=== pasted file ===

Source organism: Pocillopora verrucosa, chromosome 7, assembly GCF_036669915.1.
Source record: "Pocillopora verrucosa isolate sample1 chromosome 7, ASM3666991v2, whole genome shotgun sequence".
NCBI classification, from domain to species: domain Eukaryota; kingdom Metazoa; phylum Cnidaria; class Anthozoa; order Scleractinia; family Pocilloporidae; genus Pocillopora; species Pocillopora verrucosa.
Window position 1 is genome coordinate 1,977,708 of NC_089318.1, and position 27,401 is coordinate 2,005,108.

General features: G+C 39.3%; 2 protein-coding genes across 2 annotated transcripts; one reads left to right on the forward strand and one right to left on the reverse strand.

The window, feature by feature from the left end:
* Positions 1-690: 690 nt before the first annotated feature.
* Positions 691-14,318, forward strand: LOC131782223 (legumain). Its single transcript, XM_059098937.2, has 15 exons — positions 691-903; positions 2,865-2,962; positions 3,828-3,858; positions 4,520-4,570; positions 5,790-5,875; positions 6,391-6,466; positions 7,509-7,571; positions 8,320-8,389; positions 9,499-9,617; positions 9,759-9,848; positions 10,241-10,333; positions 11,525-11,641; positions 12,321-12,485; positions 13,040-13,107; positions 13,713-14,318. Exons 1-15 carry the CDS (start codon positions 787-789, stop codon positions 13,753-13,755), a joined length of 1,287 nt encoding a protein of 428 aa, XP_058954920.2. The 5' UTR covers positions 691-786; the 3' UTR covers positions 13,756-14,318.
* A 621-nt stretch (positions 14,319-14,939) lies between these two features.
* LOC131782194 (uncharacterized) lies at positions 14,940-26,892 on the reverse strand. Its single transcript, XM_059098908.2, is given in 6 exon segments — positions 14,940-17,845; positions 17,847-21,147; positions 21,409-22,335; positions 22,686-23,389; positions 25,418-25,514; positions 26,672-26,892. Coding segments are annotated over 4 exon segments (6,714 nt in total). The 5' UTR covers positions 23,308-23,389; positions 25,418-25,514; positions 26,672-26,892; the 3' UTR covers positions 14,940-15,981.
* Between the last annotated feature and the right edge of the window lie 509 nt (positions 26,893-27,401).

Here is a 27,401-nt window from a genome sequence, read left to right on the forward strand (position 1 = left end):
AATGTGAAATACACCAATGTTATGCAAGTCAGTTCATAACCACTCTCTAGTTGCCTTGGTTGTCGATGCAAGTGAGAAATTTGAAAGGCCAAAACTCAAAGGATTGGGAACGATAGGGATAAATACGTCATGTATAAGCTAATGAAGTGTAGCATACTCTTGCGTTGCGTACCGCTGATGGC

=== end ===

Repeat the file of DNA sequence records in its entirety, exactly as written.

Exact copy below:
Source organism: Pocillopora verrucosa, chromosome 7, assembly GCF_036669915.1.
Source record: "Pocillopora verrucosa isolate sample1 chromosome 7, ASM3666991v2, whole genome shotgun sequence".
NCBI classification, from domain to species: domain Eukaryota; kingdom Metazoa; phylum Cnidaria; class Anthozoa; order Scleractinia; family Pocilloporidae; genus Pocillopora; species Pocillopora verrucosa.
Window position 1 is genome coordinate 1,977,708 of NC_089318.1, and position 27,401 is coordinate 2,005,108.

General features: G+C 39.3%; 2 protein-coding genes across 2 annotated transcripts; one reads left to right on the forward strand and one right to left on the reverse strand.

The window, feature by feature from the left end:
* Positions 1-690: 690 nt before the first annotated feature.
* Positions 691-14,318, forward strand: LOC131782223 (legumain). Its single transcript, XM_059098937.2, has 15 exons — positions 691-903; positions 2,865-2,962; positions 3,828-3,858; positions 4,520-4,570; positions 5,790-5,875; positions 6,391-6,466; positions 7,509-7,571; positions 8,320-8,389; positions 9,499-9,617; positions 9,759-9,848; positions 10,241-10,333; positions 11,525-11,641; positions 12,321-12,485; positions 13,040-13,107; positions 13,713-14,318. Exons 1-15 carry the CDS (start codon positions 787-789, stop codon positions 13,753-13,755), a joined length of 1,287 nt encoding a protein of 428 aa, XP_058954920.2. The 5' UTR covers positions 691-786; the 3' UTR covers positions 13,756-14,318.
* A 621-nt stretch (positions 14,319-14,939) lies between these two features.
* LOC131782194 (uncharacterized) lies at positions 14,940-26,892 on the reverse strand. Its single transcript, XM_059098908.2, is given in 6 exon segments — positions 14,940-17,845; positions 17,847-21,147; positions 21,409-22,335; positions 22,686-23,389; positions 25,418-25,514; positions 26,672-26,892. Coding segments are annotated over 4 exon segments (6,714 nt in total). The 5' UTR covers positions 23,308-23,389; positions 25,418-25,514; positions 26,672-26,892; the 3' UTR covers positions 14,940-15,981.
* Between the last annotated feature and the right edge of the window lie 509 nt (positions 26,893-27,401).

Here is a 27,401-nt window from a genome sequence, read left to right on the forward strand (position 1 = left end):
AATGTGAAATACACCAATGTTATGCAAGTCAGTTCATAACCACTCTCTAGTTGCCTTGGTTGTCGATGCAAGTGAGAAATTTGAAAGGCCAAAACTCAAAGGATTGGGAACGATAGGGATAAATACGTCATGTATAAGCTAATGAAGTGTAGCATACTCTTGCGTTGCGTACCGCTGATGGC